A Clackamas resident, Reuter is assistant vice president for Heffernan Insurance Brokers; Sciarra, an Oregon City resident, has his own junk removal and clean-out business. He also is operations manager at Bernard’s Garage Inc. in Milwaukie.

“I have networked with Ed and John in Clackamas, and this is something I wanted to be a part of — it will be a wonderful experience for kids,” Reuter said.

“Growing up, it was hard for me, because there was no one there to help me. Kids need to learn how to balance a checkbook and how to put a business plan together. This will give them that opportunity. BIKE will be a great success for them,” she said.

“I’ve held a salaried, management position ever since I was 21. I don’t see that these days, and that bothers me. That is why I wanted to be part of this,” Sciarra said.

“With my work ethic at the garage and my own personal business, Ed said I would be a good fit, and I wanted to help him kick this off. It takes many talents to build a bridge, and it is all about finding the right resources and the right talents.”

Helping young people

Bejarana, Reuter and Sciarra each had their own reasons for wanting to be part of BIKE.

Bejarana said that public schools are simply not teaching the entrepreneurial skills that students need to go out into the community to work, and there are too many laws restricting young people.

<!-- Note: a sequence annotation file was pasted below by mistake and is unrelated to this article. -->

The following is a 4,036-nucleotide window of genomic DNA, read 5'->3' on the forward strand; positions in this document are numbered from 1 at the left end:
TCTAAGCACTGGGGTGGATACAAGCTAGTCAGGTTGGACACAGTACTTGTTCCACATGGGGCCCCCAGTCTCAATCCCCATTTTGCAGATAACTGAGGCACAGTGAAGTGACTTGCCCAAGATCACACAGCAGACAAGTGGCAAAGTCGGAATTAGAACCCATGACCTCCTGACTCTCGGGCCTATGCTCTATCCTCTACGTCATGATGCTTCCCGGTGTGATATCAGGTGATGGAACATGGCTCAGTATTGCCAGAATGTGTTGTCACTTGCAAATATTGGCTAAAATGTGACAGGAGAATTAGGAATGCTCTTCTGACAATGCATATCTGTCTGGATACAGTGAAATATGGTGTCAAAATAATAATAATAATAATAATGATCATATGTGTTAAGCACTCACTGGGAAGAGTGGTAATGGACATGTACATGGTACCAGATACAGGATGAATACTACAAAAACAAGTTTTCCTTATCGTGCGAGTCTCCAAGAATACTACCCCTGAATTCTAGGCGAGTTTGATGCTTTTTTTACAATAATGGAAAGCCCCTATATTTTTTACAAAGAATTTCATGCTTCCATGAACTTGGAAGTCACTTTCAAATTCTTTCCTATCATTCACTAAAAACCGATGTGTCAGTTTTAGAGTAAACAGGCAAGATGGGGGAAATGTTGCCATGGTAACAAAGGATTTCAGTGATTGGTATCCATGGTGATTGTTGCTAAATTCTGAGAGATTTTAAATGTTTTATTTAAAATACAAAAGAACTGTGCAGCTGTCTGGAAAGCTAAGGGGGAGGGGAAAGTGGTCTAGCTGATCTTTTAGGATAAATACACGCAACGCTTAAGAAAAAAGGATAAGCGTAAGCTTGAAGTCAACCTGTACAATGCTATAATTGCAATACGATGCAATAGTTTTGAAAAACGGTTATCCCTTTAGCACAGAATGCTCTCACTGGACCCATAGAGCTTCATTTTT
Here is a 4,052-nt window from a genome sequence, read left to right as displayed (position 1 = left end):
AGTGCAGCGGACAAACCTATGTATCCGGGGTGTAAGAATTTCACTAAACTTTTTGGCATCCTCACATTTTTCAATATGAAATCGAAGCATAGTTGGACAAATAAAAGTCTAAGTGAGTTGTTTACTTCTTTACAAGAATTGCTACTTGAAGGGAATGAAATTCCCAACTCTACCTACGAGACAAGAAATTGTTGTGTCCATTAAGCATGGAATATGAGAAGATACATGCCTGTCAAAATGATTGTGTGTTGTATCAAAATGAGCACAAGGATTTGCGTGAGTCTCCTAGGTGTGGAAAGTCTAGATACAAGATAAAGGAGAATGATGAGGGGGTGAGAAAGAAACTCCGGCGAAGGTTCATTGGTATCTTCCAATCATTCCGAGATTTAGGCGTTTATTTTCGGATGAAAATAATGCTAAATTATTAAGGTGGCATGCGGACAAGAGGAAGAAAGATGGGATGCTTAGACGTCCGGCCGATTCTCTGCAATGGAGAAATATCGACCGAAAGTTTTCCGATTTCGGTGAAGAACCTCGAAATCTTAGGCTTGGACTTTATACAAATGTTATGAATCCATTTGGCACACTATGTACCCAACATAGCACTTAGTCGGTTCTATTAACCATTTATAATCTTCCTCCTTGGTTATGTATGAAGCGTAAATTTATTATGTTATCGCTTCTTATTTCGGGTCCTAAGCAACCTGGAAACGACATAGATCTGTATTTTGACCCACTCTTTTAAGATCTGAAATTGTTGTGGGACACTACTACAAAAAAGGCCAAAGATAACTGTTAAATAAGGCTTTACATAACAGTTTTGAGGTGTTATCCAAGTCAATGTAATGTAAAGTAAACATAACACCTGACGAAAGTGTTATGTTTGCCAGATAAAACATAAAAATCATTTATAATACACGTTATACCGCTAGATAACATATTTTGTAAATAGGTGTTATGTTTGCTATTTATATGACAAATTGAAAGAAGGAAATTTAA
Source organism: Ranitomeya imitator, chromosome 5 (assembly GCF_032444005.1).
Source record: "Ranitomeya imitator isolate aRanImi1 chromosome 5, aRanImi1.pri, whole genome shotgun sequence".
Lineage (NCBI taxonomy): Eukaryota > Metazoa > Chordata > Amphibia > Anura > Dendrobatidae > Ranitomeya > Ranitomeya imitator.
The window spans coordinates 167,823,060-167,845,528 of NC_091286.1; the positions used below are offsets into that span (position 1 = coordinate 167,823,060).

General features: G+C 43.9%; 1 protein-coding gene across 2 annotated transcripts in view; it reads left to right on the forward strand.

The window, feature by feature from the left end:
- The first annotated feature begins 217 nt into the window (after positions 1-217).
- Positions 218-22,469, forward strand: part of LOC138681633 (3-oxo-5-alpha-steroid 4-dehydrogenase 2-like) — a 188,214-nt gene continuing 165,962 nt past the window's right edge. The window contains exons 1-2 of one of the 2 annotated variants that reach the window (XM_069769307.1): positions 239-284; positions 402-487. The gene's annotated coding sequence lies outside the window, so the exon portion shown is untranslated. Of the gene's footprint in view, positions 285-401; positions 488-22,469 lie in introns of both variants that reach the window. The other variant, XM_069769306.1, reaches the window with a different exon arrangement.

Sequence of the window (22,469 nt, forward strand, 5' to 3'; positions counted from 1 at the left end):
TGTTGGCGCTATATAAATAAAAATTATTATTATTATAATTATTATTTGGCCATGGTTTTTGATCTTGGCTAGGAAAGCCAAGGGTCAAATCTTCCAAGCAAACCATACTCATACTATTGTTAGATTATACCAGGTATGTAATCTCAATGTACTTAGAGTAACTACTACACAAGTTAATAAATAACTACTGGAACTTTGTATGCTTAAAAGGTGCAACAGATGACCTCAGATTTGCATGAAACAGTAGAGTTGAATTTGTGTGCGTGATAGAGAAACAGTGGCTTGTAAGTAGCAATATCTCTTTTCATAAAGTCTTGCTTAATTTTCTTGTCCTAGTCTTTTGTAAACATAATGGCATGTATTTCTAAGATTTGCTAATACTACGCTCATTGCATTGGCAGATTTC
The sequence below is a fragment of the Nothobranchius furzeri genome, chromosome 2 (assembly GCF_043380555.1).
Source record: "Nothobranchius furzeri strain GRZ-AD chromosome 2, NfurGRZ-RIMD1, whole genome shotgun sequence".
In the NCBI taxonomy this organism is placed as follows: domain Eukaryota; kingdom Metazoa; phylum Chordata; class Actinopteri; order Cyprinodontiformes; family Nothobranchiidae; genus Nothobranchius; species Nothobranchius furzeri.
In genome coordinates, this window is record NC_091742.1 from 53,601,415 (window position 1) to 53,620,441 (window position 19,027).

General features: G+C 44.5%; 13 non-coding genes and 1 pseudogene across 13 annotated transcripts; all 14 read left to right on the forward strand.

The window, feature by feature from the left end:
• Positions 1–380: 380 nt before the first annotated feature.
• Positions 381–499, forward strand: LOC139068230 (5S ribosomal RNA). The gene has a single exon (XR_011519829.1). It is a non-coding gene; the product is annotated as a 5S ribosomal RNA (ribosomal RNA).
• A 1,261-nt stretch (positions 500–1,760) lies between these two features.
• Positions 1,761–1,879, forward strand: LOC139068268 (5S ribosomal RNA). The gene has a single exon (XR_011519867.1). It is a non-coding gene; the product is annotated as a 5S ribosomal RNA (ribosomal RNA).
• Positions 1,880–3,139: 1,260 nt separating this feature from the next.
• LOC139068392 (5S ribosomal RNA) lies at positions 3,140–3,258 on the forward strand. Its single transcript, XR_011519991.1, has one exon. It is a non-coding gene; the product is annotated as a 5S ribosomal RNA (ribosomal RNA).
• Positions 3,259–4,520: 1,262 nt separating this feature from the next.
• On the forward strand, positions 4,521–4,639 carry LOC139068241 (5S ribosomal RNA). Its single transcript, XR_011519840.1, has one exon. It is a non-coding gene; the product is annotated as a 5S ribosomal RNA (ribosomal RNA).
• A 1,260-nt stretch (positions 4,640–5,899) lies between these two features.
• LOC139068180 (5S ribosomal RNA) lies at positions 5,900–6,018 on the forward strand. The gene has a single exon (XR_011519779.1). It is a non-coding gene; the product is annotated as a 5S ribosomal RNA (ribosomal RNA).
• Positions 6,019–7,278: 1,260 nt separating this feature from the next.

“BIKE will not just teach young people book knowledge, but give them the ability to tap into their dreams. They will write a business plan, get it funded, and get a summer job,” Bejarana said.

“Not every business is going to succeed, but this will let them fail in a safe environment. At the very least they will come out of this the best employee any employer ever had,” he added.

“This will give them more confidence. It will teach them how to balance a checkbook, how to save. They will figure out what it is they want to do and what it will take to meet their goals,” Reuter said.

“BIKE will teach young people the fundamentals of business, and they can then build on that themselves. They will be more productive, and they can invest in their education,” Sciarra said.

Bejarana said he has read that people will change jobs 18 times in their lifetimes, and his hope is that BIKE will empower young people so that they can take life head-on and succeed.

He is hoping to attract young people with dreams of owning their own businesses, and he also is seeking mentors to match to each student, a sort of “big brother-big sister program on steroids.”

He emphasized that there will be a background-check process for adults who wish to be part of the program, but he hopes there will be plenty of volunteers who want to help young people meet their dreams.

“I hope this idea gets stolen and used in every metro area,” Bejarana said.

A BIKE fund-raising event will take place from noon to 3 p.m. Saturday, Sept. 28. Contact Ed Bejarana at 503-328-9525 or visit bikepdx.me for more information.